Last month brought a shower of cardiologists to New Orleans for the annual scientific convention of the American College of Cardiology. In my role of as a health care planning adviser, to hundreds of hospitals across the United States, I stay on the cutting edge of advances in chronic disease conditions that take the lives of so many Americans -- conditions like heart disease. I flew to New Orleans expecting to urgently report back to hospital clients and the general public about some great new discovery or intervention in the fight against heart attacks and strokes. What I found was something slightly more intriguing.
While I did not learn anything particularly groundbreaking in cardiovascular science, I did learn how to make a pretty good New Orleans Hurricane -- after all, alcohol in moderate quantities is good for the heart! More importantly, I stumbled into an amazing conversation with an inspirational cardiologist and a few of his colleagues in the lobby bar of the Canal Street Hilton.
Dr. Laurence Watkins, M.D., M.P.H., FACC has been a dedicated cardiologist for more than three decades, currently practicing in South Florida. Originally from Trinidad, he shared with me that he comes from a long line of long-lived people that value hard work, family loyalty and the beauty of nature as keys to good health. What he also shared is an opinion that I believe could change the future of cardiovascular medicine.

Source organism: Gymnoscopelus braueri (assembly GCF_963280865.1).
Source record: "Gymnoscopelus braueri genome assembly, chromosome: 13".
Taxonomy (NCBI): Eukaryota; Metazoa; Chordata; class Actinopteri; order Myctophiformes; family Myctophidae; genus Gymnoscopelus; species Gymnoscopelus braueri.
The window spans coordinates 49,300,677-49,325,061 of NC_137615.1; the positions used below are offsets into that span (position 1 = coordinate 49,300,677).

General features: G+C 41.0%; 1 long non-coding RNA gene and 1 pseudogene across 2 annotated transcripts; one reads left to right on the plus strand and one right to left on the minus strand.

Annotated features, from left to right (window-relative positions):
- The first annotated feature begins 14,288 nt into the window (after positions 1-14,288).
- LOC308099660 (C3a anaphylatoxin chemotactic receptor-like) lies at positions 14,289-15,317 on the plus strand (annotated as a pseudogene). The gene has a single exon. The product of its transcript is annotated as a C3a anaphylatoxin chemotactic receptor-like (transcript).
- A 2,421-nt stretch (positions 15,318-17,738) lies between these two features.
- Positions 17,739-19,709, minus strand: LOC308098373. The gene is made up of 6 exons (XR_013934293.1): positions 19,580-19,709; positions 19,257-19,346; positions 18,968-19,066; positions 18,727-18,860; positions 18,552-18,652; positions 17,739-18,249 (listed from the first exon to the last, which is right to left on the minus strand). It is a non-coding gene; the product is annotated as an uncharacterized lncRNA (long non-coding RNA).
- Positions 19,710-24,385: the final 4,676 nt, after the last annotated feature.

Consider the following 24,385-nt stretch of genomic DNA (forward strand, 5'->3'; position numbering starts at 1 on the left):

According to Dr. Watkins:
In the United States, people tend to externalize everything. We feel that everything happens to us by someone or something else. Look how we live vicariously through reality television or how devices like GPS and iPhones eliminate our need to remember anything. Patients with heart disease want to externalize their condition too. Americans typically don't want to internalize the responsibility for the cure. They just want something external to fix their hearts for them like a doctor, a pill, a surgery. Patients don't want to think about some of the reasons they might be sick in the first place, from lack of exercise and healthy diets to a heart 'broken' by a stress-filled and difficult life.
What would happen in the future of U.S. health care, if we educated and gave incentives to patients to internalize health and to take accountability for their own lifestyles in order to keep serious diseases at bay? What if we reduced insurance premiums for patients who are able to reduce stress and anger along with blood glucose levels and weight? It is indeed powerful to consider that if we were educated to look at the quality of our psycho-social, family and community lives, we might improve the quality of our health without expensive medicines and unnecessary medical procedures.
I am attending another conference on May 11 - 13 in Ft. Lauderdale -- HEARTCARING, presented by my own company, Spirit Health Group. Please visit us online as we consider the important dimension of non-traditional risk factors associated with heart disease: loneliness, lack of intimacy, anger, stress and lack of laughter. Dr. Watkins himself will be speaking amidst other industry leaders, as clinicians, cardiologists and health care executives from leading hospitals around the country gather to improve the practice of medicine to the heart.
Love, laugh and lighten up your life, all the way to a healthier heart!